SERA YOUNG: I can assure you I was not put on this earth to homeschool my children. This is not my forte. Some of it is just the technical issues with all the software and uploading, and finding, and getting the password. It’s just hard to teach your own kids. They feel much more comfortable being mad at me for whatever crappy thing I’m making them learn than students in my water insecurity class this quarter. There’s familiarity that breeds contempt at some level.

AURORA LUCKS: I only like my dad teaching me.

STELLA LUCKS: Well they’re interesting but like…it’s also really odd. It’s really kinda annoying sometimes. Like they don’t understand how it’s supposed to go! Like a math problem is supposed to go that way, and it’s not going this way.

SERA YOUNG: Homeschool is unpleasant for a lot of reasons, but there’s also opportunities that we wouldn’t have if life was as normal. For example, it means Stella’s really learning to cook! You saw her come in now and take my order for picnic lunch. That’s pretty exciting. This morning she made these fairly complicated breakfast tacos. This is not something we would have had the time nor the oversight to do if life was normal.

ANUSHUYA THAPA: And having to do school at home is giving Stella a new perspective.

STELLA LUCKS: I used to think that school was OK and kinda boring I guess. Now I kinda appreciate it.

ANUSHUYA THAPA: Both Witte and Young have found unexpected ups and downs when it comes to the Zoom-ification of their children’s learning.

MARK WITTE: Now they’re all reading a lot and sharing books and discussing them. The math and reading, I’m feeling pretty good about both of those. The other parts of their education I’m feeling more worried. It’s hard to motivate some of the history and social studies things without moving around the tables and bringing in games and things like that. The reading and the writing have held up pretty well.

SERA YOUNG: Through this time we’ve been able to give Aurora a lot of attention with reading and Spanish and English. She’s miles ahead of where she was a couple of months ago, so that’s been great. I don’t know how much the kids miss in terms of social interactions? They don’t really want to screentime playdates or anything like that. I don’t know what kind of social pariahs they’ll emerge from this as, but it’s been good for their learning.

ANUSHUYA THAPA: Young’s family has organized a schedule to keep them on track.

SERA YOUNG: Julius and I wake up early and do some work before the girls get up. I do breakfast with them and we read a book during breakfast. We’re somewhere between Nancy Drew and Encyclopedia Brown Mysteries. And then at 9:15 or 9:30, I go to the guest room and I work for a few hours until 12:30 when I take over on homeschooling.

ANUSHUYA THAPA: While a majority of it is school curriculum, she makes sure to include arts and crafts projects in her schedule. So far, she and the girls have worked on fuse beads, plasters of Paris, and even a puppet theatre to stage an adaption of “The Lady, or the Tiger?”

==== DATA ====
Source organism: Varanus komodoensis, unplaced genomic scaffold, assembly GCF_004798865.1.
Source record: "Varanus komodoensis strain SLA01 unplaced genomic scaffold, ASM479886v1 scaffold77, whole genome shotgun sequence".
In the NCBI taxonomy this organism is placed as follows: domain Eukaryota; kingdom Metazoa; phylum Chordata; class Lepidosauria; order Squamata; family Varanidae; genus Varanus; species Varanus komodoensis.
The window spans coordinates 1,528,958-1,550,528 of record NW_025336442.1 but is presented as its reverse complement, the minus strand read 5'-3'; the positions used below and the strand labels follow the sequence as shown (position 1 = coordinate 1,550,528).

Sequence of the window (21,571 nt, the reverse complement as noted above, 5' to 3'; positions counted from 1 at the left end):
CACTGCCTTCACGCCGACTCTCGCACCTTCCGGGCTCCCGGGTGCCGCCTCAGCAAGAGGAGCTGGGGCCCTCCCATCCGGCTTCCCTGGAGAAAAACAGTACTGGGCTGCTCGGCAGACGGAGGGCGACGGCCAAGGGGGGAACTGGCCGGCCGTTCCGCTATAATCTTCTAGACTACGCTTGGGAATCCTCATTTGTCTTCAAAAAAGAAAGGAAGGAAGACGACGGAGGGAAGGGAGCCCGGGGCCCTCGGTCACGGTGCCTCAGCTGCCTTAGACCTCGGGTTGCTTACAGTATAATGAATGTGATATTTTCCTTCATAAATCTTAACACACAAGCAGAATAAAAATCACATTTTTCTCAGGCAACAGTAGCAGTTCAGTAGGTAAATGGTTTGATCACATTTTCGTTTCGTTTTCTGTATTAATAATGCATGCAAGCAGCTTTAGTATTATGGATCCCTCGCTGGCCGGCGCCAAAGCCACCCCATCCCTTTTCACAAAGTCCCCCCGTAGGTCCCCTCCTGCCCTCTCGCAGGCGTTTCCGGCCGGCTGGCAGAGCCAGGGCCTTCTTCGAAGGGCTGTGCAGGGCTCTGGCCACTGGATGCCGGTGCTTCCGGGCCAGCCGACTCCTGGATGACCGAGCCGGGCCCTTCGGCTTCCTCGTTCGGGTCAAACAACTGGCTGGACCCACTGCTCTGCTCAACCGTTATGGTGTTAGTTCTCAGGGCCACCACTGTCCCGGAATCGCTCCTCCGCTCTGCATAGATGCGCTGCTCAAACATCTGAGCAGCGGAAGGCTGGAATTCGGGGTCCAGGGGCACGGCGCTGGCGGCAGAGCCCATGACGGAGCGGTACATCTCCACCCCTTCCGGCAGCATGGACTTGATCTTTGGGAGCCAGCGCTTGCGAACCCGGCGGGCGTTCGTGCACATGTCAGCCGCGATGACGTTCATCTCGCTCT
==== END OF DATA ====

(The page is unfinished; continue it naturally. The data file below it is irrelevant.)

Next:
STELLA LUCKS: We’re trying to finish the story. We didn’t make the story.

AURORA LUCKS: We just wrote out the lines.

STELLA LUCKS: We made like sock puppets and stuff, and the theatre has castle kind of things.

ANUSHUYA THAPA: The puppet theatre fashioned in the shape of a castle. It has white curtains and is decorated with multicolored block letters that spell out the name of the play.

SERA YOUNG: I secretly love doing craft projects, or not-so-secretly love doing craft projects, so this is a good excuse to do some of these things. Maybe we would do some of these things on the weekend. But we would have never spent so much time on it if we were only working on it here and there.

ANUSHUYA THAPA: It’s not just that they are parenting while working from home. They’re parenting during an on-going global pandemic.

SERA YOUNG: In terms of parenting, what I’m really worried about is my kids not getting sick. I’m a public health person and well. I understand the concept of risk. But there are so many unknowns about the transmission of this disease. That’s my big concern.

MARK WITTE: I do worry that it’s an inferior education that they’re getting. That it’s just not as intense and that it’s degrading some of their friendships they could otherwise be building. My guess is they may look back at this as a really great time where we’re all together as a family and interacting and it’s kind of an adventure.

ANUSHUYA THAPA: That’s all for this episode of NU Declassified. Thanks for listening. This episode was reported and produced by me, Anushuya Thapa. The audio editor of the Daily Northwestern is Molly Lubbers, the digital managing editors are Kalen Luciano and Heena Srivastava, and the editor in chief of The Daily is Marissa Martinez.

Email: [email protected]
Twitter: @AnushuyaThapa

Related Stories:
Parenting during a pandemic: Parents juggle work, childcare and the unknown
Professors spent Spring Break adapting their classes for remote learning
Evanston childcare centers that are still open take extra precautions